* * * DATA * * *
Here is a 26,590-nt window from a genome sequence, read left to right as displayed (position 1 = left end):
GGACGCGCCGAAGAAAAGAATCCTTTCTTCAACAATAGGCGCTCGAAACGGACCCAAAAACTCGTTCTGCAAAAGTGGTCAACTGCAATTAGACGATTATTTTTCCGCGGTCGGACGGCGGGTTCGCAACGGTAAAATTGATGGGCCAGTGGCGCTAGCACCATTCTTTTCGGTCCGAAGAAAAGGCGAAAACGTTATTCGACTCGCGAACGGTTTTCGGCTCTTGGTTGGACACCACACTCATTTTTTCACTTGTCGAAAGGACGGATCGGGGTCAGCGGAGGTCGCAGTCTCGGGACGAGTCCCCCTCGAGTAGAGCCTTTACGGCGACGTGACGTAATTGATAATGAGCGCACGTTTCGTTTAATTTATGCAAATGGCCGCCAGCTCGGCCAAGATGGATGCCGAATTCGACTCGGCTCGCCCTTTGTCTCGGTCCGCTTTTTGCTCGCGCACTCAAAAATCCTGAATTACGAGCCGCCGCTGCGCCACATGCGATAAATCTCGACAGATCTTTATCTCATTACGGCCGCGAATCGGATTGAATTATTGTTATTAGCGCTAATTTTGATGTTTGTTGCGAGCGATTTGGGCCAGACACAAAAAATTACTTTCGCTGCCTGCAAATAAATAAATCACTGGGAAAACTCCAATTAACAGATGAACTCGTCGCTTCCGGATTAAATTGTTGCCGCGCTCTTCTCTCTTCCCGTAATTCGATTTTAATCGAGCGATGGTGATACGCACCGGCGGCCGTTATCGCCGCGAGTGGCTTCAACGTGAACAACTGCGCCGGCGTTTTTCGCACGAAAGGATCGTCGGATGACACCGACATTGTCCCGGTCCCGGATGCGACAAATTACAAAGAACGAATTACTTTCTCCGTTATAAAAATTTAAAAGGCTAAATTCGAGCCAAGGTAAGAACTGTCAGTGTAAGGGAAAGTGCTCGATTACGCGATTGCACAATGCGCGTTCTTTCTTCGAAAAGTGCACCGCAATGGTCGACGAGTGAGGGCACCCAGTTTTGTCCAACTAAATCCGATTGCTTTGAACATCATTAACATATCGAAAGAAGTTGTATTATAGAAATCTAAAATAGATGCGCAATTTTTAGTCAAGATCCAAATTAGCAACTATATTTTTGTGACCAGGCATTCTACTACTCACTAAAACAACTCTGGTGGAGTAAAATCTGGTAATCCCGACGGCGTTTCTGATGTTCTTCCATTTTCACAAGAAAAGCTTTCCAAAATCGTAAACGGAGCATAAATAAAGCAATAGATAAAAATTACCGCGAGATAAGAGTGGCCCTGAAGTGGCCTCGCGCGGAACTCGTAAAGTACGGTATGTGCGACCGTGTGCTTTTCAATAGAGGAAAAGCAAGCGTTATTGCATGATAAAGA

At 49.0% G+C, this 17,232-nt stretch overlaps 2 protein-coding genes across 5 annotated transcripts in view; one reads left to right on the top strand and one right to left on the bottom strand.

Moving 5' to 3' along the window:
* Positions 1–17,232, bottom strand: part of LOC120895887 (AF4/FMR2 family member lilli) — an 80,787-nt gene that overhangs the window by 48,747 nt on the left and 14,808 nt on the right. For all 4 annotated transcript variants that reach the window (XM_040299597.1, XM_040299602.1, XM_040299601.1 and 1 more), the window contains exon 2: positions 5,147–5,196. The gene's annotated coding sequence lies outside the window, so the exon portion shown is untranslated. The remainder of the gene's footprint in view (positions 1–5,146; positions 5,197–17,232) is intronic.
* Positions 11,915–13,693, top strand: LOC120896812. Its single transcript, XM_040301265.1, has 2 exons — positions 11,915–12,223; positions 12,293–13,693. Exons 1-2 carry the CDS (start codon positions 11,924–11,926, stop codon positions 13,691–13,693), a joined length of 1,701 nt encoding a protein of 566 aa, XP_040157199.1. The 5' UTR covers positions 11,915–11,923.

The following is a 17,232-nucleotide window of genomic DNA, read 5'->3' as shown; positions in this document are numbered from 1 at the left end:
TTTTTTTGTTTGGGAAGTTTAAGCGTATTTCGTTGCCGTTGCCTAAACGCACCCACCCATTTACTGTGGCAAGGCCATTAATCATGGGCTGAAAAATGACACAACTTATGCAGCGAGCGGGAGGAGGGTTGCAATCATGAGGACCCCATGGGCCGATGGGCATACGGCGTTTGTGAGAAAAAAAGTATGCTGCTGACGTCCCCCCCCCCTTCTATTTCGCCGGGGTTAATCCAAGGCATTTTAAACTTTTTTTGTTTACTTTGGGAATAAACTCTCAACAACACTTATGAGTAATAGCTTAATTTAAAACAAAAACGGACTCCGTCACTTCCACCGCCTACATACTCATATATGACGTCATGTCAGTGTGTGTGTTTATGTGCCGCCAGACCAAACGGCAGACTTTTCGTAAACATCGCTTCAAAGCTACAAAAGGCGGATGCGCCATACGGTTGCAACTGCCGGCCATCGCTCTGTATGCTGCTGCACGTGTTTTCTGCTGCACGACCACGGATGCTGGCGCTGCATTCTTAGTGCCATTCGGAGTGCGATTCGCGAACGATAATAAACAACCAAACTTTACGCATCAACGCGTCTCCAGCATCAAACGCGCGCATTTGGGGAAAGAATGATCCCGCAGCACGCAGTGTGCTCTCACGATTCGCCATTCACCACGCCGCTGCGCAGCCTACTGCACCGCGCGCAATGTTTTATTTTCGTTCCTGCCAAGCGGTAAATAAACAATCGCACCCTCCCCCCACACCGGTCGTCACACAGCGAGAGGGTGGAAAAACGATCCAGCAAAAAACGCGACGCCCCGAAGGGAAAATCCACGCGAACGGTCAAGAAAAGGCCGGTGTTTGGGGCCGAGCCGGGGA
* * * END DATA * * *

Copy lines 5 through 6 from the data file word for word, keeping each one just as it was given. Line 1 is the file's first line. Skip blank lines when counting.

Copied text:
* Positions 1–17,232, bottom strand: part of LOC120895887 (AF4/FMR2 family member lilli) — an 80,787-nt gene that overhangs the window by 48,747 nt on the left and 14,808 nt on the right. For all 4 annotated transcript variants that reach the window (XM_040299597.1, XM_040299602.1, XM_040299601.1 and 1 more), the window contains exon 2: positions 5,147–5,196. The gene's annotated coding sequence lies outside the window, so the exon portion shown is untranslated. The remainder of the gene's footprint in view (positions 1–5,146; positions 5,197–17,232) is intronic.
* Positions 11,915–13,693, top strand: LOC120896812. Its single transcript, XM_040301265.1, has 2 exons — positions 11,915–12,223; positions 12,293–13,693. Exons 1-2 carry the CDS (start codon positions 11,924–11,926, stop codon positions 13,691–13,693), a joined length of 1,701 nt encoding a protein of 566 aa, XP_040157199.1. The 5' UTR covers positions 11,915–11,923.